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Wednesday, October 12, 2011

The School Saga

Abby is a very good student, enthusiastic and school-loving, but she struggles with reading; she has all along. Since her whole family - mom, dad, stepdad, grandparents, aunts and uncles - are big readers, and her stepdad and I are writers as well, we find this a little baffling. She loves to read. She makes a jump in reading level every year around April. She's just not very fluent at it.

Fluency - in third-grade reading terms - is akin to fluidity... the ease with which she reads. She stumbles over words a lot, even words she should know because they are "sight words" and have been for awhile. They all stumble on laugh and tough, on thought and through. GH words suck. But she also has trouble with words like clock. Although dyslexia would not surprise me (she still has a little issue with bdpq and spelling) mostly this is because she's simply an auditory learner - her spoken vocabulary is ridiculously enormous (she uses phrases like "ridiculously enormous", for instance). Last year, in trying to sound out laughed, she went through words like lounged and languid, which surprised (but pleased) her teacher.

So she has the brains to read well, and the vocabulary and the desire. We just have to find the right method for teaching her. She's now in Title 1 reading help (she was last year too) and there are enough kids she knows in there with her that she feels no "special ed" stigma. She's not "disadvantaged" but she qualifies under "young children who need reading assistance". In an effort to help her more at home, we've also:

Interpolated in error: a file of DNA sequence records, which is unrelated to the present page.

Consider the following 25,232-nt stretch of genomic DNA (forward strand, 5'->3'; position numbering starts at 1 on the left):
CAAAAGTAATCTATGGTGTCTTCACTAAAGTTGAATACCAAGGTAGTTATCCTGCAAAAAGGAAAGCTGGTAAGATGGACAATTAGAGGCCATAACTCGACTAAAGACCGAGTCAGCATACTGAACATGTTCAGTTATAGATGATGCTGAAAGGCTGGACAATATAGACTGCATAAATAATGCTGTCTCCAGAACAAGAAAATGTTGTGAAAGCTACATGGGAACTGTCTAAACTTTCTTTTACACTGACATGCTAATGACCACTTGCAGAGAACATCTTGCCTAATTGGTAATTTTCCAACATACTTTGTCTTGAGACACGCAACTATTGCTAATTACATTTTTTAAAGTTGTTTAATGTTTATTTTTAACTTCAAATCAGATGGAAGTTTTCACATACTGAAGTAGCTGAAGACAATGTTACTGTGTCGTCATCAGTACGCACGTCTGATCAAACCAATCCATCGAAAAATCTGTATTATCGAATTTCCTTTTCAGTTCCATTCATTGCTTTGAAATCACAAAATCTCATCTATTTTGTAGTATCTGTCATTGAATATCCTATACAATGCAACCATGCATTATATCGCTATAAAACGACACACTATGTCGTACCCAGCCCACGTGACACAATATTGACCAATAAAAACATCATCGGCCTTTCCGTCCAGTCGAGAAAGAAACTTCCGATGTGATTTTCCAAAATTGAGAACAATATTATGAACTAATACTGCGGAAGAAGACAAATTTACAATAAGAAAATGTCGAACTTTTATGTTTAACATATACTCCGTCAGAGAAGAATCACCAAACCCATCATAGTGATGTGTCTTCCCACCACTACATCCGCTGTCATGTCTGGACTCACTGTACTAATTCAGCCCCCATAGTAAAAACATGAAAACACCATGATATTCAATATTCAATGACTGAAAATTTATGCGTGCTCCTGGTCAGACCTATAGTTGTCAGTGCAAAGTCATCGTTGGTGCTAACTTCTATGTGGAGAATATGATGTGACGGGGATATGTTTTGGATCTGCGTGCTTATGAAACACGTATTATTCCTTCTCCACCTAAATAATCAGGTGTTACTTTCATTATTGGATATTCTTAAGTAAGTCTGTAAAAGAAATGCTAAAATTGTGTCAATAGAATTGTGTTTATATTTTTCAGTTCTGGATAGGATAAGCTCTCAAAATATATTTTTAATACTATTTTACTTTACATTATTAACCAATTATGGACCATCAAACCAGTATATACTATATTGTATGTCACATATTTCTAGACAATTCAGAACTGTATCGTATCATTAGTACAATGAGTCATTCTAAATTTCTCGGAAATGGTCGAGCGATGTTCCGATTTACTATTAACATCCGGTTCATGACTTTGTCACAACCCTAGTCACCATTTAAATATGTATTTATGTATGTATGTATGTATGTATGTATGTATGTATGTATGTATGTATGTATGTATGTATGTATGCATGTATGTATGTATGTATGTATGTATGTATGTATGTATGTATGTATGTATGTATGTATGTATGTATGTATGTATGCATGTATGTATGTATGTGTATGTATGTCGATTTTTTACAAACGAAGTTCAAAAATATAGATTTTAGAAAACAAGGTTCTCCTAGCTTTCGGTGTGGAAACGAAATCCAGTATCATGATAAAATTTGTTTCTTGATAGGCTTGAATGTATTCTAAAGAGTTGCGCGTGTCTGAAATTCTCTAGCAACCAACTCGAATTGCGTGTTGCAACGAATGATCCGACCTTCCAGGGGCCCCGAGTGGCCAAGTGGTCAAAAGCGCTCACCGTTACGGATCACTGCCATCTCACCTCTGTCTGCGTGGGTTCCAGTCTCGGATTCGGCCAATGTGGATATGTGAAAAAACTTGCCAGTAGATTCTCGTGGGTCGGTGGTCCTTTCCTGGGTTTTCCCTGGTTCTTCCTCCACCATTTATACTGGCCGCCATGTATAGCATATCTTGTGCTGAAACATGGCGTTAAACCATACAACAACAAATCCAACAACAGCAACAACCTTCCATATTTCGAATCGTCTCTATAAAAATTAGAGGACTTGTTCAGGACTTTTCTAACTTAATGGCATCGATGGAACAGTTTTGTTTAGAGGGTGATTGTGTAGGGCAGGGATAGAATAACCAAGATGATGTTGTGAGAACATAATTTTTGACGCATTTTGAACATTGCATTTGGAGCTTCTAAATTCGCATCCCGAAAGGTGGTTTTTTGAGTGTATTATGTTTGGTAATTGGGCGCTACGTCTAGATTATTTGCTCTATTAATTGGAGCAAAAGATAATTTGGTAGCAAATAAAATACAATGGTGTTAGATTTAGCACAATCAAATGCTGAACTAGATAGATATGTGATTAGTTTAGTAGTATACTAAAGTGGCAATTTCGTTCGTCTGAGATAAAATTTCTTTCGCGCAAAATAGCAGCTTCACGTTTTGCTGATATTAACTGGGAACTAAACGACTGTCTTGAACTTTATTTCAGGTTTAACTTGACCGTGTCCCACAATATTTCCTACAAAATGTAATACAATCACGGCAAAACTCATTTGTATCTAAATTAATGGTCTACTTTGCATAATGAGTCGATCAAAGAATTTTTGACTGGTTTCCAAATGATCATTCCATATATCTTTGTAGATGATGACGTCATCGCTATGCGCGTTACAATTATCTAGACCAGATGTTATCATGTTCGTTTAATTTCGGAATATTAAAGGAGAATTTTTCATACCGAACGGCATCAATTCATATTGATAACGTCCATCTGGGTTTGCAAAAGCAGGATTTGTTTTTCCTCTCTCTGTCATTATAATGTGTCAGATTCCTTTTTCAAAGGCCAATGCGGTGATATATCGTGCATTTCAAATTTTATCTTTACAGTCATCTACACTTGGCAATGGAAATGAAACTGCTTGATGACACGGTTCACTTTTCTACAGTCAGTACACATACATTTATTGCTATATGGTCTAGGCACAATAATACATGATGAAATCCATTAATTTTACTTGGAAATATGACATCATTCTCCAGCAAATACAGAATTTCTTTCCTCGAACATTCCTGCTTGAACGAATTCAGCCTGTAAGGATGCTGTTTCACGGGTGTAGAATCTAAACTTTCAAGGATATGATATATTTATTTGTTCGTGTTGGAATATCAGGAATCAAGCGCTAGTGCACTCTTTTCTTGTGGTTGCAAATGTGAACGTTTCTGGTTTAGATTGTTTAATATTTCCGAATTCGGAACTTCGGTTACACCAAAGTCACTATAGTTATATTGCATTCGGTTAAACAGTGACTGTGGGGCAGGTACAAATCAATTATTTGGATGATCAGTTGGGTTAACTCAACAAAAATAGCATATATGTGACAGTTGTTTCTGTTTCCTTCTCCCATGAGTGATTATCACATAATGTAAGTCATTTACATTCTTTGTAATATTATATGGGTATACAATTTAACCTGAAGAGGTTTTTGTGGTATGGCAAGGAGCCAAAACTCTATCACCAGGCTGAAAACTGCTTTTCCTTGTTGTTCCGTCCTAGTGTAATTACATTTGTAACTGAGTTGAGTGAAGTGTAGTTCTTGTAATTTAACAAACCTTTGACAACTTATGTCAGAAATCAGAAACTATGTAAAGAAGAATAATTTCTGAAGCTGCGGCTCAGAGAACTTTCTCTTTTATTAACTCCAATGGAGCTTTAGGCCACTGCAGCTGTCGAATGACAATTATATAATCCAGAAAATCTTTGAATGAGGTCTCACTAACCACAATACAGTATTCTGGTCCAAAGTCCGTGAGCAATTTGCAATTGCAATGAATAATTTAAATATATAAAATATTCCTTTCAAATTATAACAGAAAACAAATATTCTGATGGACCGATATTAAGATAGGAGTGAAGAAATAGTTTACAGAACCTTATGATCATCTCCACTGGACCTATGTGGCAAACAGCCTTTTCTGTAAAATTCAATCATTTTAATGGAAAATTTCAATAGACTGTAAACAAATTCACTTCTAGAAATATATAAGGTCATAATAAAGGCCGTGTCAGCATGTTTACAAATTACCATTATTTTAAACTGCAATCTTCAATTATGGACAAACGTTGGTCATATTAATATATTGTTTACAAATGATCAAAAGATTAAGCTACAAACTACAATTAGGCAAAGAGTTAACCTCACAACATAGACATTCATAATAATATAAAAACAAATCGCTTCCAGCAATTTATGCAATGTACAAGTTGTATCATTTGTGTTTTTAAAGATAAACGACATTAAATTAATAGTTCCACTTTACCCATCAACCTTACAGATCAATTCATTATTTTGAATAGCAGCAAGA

1. Gone to the library and gotten (eight) books she wants to read and are either at her level or the next level up (per the librarian, who apparently hears this sort of thing often). These include things like the first two Bunnicula books, the first three Ivy and Bean books, and Trixie the Halloween Fairy.
  2. Made a place (the shelf by her school backpack) and a time (during homework time) for her "required twenty minutes of reading a day". Part of the problem is that she likes to read in bed, and then it would occasionally go by the wayside because the evening would get away from us and she has to sleep sometime.
  3. Promised that she will read her library books in the living/dining room and then put them right back on the shelf. These are special books; if she wants to read other places - and I will encourage this - like in bed, she can read one of the gazillion books she owns. And that's when she reads other books - like the Harry Potter she's so fond of but that are too hard for her.
  4. Looked at some other ways to make reading fun and useful. Having her read her own menus in restaurants. Getting her some reading games for her DS. Having her help me scan grocery labels for nuts, to which she is allergic. Like that.
In any case, we (Abby, her dad, grandma, stepdad and I) are working on it, the school is working on it, and when it comes time for her next physical exam, her doctor will be checking on it as well.
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Now - my school. This is the final week of my first session at the University of Phoenix. Four-year-old Lizzy explained to me today that my school is in my house and it's all on the computer, so she will be my recess teacher and make me go outside sometimes. Sounds like a plan.